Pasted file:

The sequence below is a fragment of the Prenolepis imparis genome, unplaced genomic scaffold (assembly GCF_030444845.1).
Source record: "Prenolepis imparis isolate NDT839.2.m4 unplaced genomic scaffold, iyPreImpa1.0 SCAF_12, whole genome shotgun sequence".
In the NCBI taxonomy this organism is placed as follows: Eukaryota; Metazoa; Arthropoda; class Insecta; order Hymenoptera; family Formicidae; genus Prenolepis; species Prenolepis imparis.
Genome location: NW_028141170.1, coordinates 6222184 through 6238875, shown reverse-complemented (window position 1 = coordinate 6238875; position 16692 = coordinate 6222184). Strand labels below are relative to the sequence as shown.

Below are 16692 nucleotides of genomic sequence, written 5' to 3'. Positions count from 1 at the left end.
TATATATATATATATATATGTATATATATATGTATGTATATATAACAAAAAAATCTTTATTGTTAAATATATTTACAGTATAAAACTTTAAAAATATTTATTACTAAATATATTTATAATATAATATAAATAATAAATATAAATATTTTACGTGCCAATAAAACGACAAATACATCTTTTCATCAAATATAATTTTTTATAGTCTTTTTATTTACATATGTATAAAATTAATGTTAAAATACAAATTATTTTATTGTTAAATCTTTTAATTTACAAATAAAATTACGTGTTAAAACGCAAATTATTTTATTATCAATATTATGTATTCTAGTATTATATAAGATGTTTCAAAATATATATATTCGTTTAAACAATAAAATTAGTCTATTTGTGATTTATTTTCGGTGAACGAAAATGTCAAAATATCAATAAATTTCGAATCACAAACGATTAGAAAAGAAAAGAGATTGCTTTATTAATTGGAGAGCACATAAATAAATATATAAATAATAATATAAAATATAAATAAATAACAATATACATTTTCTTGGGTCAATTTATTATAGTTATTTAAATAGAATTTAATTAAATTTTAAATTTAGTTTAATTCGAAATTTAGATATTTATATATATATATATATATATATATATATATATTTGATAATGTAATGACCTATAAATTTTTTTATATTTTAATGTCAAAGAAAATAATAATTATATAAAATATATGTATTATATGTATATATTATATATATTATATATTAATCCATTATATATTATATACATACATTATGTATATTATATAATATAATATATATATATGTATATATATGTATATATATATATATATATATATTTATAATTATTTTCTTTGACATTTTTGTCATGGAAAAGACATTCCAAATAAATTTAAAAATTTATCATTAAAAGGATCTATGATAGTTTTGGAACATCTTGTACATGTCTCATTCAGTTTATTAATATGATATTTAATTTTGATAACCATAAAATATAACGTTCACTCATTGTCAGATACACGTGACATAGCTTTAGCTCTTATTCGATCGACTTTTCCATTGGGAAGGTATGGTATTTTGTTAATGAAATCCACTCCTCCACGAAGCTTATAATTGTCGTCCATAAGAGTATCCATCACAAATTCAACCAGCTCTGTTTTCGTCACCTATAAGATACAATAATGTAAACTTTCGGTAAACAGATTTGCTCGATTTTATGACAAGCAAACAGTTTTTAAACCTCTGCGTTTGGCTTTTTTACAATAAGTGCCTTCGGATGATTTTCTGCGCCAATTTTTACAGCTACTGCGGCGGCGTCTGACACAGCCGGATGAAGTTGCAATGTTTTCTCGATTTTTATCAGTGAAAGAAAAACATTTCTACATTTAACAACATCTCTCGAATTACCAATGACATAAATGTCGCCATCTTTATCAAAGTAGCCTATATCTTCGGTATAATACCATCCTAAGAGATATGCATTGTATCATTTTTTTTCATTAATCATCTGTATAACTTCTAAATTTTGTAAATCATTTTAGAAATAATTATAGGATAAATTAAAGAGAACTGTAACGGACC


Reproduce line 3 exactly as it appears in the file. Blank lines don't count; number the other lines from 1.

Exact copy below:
In the NCBI taxonomy this organism is placed as follows: Eukaryota; Metazoa; Arthropoda; class Insecta; order Hymenoptera; family Formicidae; genus Prenolepis; species Prenolepis imparis.